BLACKFOOT, ID -- The Potato Growers of Idaho acknowledges potato growers are having a hard time finding workers for the harvest this season.
According to the Idaho Department of Commerce and Labor (IDCL), the number of farm workers in Idaho has decreased by 18 percent in some areas.
"Many growers are wondering where they will find the manpower they need this year," said Keith Esplin, executive director of PGI.
Idaho has seen record non-farm job growth over the past few years. According to the IDCL, 31,100 new non-farm jobs have been created in Idaho in the past 12 months, and some job sectors, like construction, have seen increases as high as 16 percent.
"Every year it seems to get harder and harder to find help, especially in the Teton Valley where many potential laborers can get jobs working construction in Jackson, Wyoming," said Jack Hoopes, a seed grower from the Teton Valley.
The unemployment rate in Idaho was 3.3 percent in August according to the U.S. Bureau of Labor Statistics. This is only a tenth of a percent higher than the record low set in March of this year. It is the 16th straight month of unemployment rates below 4 percent, which is considered by most economists to be full employment.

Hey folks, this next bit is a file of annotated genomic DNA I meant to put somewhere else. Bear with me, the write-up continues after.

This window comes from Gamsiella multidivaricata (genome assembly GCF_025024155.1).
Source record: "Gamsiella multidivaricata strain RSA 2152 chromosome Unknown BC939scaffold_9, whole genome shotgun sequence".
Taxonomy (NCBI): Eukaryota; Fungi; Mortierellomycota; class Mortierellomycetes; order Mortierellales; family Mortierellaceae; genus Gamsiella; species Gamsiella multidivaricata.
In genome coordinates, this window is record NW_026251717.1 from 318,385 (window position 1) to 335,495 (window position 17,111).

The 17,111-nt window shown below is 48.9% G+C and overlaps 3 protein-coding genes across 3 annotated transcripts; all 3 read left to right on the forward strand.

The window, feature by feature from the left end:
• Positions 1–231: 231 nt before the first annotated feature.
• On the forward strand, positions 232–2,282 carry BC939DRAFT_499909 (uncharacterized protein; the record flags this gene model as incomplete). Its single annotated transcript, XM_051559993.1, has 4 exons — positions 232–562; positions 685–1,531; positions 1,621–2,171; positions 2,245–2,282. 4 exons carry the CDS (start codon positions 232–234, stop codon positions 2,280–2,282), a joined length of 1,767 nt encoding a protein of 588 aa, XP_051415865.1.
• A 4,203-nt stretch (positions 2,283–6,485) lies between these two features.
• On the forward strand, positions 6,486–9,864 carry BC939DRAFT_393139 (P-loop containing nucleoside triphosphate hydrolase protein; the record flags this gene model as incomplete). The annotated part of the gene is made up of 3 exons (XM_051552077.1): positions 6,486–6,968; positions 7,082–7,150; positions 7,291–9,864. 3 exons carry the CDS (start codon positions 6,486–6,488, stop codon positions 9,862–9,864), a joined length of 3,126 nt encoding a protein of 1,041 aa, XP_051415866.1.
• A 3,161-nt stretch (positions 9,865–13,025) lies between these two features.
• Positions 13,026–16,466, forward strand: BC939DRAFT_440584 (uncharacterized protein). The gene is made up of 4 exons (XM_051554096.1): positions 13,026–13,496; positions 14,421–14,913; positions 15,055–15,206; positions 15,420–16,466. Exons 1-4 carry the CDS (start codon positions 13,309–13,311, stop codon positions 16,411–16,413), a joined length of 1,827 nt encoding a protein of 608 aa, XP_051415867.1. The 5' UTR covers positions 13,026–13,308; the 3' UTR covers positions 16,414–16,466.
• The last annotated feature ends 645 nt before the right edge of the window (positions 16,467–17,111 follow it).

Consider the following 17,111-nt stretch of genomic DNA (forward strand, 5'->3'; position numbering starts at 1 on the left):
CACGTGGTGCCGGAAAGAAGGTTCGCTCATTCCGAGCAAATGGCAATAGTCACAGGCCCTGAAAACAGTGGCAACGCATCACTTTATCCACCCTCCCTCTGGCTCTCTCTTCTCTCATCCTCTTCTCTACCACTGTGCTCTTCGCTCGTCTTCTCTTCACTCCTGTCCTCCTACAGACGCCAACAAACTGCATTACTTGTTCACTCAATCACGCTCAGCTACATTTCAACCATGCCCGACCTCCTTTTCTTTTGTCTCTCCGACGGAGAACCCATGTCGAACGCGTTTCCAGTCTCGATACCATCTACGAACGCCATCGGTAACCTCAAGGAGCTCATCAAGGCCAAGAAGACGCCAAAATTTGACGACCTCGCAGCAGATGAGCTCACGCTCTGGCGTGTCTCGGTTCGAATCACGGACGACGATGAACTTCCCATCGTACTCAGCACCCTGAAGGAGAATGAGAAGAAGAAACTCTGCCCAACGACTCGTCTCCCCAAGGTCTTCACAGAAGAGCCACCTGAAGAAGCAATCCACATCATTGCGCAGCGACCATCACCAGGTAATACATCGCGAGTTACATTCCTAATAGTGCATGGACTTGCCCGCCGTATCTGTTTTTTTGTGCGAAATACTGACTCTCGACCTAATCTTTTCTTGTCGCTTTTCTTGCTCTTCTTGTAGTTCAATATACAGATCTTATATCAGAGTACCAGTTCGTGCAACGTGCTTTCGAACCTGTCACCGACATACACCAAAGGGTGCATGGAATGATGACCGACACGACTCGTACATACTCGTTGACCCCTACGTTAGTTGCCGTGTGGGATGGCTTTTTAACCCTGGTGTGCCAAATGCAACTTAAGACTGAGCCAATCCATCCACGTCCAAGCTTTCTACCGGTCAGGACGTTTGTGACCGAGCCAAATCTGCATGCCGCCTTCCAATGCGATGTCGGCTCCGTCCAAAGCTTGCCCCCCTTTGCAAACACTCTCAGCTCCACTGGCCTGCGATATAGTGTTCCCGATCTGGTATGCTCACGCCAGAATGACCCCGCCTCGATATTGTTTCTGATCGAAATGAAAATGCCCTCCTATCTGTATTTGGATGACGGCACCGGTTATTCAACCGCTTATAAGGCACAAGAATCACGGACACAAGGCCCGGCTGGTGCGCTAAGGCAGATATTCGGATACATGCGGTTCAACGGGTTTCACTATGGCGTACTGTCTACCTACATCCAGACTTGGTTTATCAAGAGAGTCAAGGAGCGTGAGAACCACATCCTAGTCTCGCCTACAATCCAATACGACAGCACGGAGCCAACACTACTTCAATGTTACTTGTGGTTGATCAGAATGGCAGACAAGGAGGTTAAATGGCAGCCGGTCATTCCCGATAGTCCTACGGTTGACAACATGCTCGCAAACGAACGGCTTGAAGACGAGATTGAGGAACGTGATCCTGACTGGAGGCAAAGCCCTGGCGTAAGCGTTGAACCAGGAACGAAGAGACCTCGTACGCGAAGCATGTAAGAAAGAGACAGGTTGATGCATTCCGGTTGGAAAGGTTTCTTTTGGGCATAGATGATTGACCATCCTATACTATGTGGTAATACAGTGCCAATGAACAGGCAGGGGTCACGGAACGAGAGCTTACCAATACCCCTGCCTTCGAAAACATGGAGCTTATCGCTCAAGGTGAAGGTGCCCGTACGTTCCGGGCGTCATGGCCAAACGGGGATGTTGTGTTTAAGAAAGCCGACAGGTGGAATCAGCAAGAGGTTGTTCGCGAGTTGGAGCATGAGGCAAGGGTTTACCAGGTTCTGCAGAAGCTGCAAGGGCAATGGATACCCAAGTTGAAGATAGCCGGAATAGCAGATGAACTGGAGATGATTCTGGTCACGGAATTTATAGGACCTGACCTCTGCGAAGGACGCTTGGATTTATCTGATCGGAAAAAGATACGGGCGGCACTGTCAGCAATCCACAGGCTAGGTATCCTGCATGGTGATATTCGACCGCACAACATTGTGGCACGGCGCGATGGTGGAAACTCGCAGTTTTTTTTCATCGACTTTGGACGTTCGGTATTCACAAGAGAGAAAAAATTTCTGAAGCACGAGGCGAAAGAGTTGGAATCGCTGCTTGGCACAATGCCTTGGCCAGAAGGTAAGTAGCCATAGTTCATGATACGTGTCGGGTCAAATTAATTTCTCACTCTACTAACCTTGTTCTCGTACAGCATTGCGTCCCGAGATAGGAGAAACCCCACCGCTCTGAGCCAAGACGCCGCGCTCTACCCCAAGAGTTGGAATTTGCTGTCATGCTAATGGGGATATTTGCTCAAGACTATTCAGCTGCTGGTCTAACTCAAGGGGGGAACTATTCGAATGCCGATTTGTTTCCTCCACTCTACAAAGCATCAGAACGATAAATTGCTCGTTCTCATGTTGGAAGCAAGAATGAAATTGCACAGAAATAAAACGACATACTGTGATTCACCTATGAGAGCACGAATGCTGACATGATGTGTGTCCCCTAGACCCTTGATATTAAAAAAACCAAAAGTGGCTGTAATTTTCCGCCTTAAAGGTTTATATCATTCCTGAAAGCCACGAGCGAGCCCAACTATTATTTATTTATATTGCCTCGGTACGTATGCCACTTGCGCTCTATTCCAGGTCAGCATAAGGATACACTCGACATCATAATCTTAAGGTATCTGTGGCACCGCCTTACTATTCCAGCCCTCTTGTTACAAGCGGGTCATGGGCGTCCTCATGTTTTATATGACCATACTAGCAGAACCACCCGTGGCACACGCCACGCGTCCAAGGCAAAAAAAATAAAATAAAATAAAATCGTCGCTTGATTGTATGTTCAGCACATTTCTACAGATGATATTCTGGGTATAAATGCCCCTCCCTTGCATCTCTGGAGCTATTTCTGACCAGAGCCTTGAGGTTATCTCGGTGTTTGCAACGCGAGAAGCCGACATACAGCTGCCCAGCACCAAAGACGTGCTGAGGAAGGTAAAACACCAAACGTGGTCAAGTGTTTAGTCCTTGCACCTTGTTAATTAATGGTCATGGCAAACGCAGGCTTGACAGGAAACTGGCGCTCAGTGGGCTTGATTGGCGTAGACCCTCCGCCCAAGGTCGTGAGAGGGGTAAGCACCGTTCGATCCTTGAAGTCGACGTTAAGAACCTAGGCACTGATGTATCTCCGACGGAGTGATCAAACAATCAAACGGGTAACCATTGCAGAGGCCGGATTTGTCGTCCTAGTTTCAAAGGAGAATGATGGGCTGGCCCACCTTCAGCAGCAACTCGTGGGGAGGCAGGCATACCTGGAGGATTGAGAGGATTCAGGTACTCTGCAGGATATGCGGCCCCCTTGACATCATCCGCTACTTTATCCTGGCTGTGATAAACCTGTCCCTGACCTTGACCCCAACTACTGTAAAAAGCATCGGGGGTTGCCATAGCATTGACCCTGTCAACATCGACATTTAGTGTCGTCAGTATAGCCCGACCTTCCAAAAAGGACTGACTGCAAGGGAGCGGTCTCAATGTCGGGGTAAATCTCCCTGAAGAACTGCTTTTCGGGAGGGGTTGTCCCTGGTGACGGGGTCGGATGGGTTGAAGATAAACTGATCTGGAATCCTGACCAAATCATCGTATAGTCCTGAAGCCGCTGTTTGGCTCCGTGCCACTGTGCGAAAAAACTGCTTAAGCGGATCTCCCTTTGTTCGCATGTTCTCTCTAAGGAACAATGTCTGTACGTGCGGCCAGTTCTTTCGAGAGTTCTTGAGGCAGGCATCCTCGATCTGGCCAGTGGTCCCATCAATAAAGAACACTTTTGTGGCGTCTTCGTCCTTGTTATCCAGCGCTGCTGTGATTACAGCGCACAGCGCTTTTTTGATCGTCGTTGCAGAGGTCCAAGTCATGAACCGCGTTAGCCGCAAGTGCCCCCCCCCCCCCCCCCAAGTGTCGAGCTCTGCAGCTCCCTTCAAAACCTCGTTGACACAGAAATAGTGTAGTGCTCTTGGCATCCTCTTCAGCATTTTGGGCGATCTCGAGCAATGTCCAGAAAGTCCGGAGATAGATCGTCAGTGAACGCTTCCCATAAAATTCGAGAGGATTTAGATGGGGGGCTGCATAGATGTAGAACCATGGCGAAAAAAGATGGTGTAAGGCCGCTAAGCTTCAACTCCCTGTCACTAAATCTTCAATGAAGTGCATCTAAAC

"A low availability of workers in general can really hurt growers," said Esplin. "Most growers can't afford to pay the higher wages offered in other sectors."
In May the Senate passed the Comprehensive Immigration Reform Act of 2006. This included Agjobs, an initiative sponsored by Sen. Larry Craig, R-Idaho, that provides a way for immigrants to gain legal status to work in the agricultural industry which depends heavily on migrant workers.
The immigration reform bill that passed the House of Representatives focuses primarily on border security, which is also part of the Senate bill, but the House version does not address the issue of jobs in agriculture. With the labor shortages growers are facing, PGI believes appropriate legislation, such as Agjobs, is needed to keep the industry going. However, this does not look likely, as a conference committee has not been formed to work out the differences between the House and Senate bills.
Many jobs related to the harvest are still available. Growers are seeking truck drivers, sorters cellar workers and other positions. Anyone interested in working during harvest is encouraged to contact the nearest Idaho Job Service office or a local potato grower.